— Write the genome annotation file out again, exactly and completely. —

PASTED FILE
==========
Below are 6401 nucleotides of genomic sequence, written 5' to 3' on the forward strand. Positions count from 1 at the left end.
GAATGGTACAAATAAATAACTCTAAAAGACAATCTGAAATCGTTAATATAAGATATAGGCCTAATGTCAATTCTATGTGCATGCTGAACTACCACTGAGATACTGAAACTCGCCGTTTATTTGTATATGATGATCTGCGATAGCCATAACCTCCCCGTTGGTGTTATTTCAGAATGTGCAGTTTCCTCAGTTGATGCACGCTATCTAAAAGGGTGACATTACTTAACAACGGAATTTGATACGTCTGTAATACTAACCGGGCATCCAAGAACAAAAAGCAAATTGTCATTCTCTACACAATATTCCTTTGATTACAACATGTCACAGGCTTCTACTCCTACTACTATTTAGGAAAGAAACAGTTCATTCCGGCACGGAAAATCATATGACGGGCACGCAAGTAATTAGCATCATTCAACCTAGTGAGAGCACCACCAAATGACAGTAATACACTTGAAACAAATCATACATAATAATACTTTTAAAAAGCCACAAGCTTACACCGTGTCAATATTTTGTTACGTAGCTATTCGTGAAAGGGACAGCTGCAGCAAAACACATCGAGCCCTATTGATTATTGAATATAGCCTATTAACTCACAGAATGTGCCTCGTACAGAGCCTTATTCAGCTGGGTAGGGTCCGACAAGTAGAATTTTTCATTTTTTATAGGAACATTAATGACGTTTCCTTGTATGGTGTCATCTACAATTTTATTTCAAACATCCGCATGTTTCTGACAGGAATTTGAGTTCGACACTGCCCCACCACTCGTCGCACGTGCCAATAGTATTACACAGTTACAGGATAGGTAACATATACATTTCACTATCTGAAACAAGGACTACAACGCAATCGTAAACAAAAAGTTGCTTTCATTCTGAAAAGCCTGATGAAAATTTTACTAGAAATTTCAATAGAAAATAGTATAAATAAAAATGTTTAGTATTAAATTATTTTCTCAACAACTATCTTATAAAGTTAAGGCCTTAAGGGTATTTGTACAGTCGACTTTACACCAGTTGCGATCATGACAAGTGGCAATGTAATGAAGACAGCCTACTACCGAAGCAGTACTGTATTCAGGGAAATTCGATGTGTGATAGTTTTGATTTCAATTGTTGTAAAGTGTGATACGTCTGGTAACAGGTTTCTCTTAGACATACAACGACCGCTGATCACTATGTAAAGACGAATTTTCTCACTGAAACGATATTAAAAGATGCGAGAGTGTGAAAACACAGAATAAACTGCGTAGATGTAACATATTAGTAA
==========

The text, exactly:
Below are 6401 nucleotides of genomic sequence, written 5' to 3' on the forward strand. Positions count from 1 at the left end.
GAATGGTACAAATAAATAACTCTAAAAGACAATCTGAAATCGTTAATATAAGATATAGGCCTAATGTCAATTCTATGTGCATGCTGAACTACCACTGAGATACTGAAACTCGCCGTTTATTTGTATATGATGATCTGCGATAGCCATAACCTCCCCGTTGGTGTTATTTCAGAATGTGCAGTTTCCTCAGTTGATGCACGCTATCTAAAAGGGTGACATTACTTAACAACGGAATTTGATACGTCTGTAATACTAACCGGGCATCCAAGAACAAAAAGCAAATTGTCATTCTCTACACAATATTCCTTTGATTACAACATGTCACAGGCTTCTACTCCTACTACTATTTAGGAAAGAAACAGTTCATTCCGGCACGGAAAATCATATGACGGGCACGCAAGTAATTAGCATCATTCAACCTAGTGAGAGCACCACCAAATGACAGTAATACACTTGAAACAAATCATACATAATAATACTTTTAAAAAGCCACAAGCTTACACCGTGTCAATATTTTGTTACGTAGCTATTCGTGAAAGGGACAGCTGCAGCAAAACACATCGAGCCCTATTGATTATTGAATATAGCCTATTAACTCACAGAATGTGCCTCGTACAGAGCCTTATTCAGCTGGGTAGGGTCCGACAAGTAGAATTTTTCATTTTTTATAGGAACATTAATGACGTTTCCTTGTATGGTGTCATCTACAATTTTATTTCAAACATCCGCATGTTTCTGACAGGAATTTGAGTTCGACACTGCCCCACCACTCGTCGCACGTGCCAATAGTATTACACAGTTACAGGATAGGTAACATATACATTTCACTATCTGAAACAAGGACTACAACGCAATCGTAAACAAAAAGTTGCTTTCATTCTGAAAAGCCTGATGAAAATTTTACTAGAAATTTCAATAGAAAATAGTATAAATAAAAATGTTTAGTATTAAATTATTTTCTCAACAACTATCTTATAAAGTTAAGGCCTTAAGGGTATTTGTACAGTCGACTTTACACCAGTTGCGATCATGACAAGTGGCAATGTAATGAAGACAGCCTACTACCGAAGCAGTACTGTATTCAGGGAAATTCGATGTGTGATAGTTTTGATTTCAATTGTTGTAAAGTGTGATACGTCTGGTAACAGGTTTCTCTTAGACATACAACGACCGCTGATCACTATGTAAAGACGAATTTTCTCACTGAAACGATATTAAAAGATGCGAGAGTGTGAAAACACAGAATAAACTGCGTAGATGTAACATATTAGTAA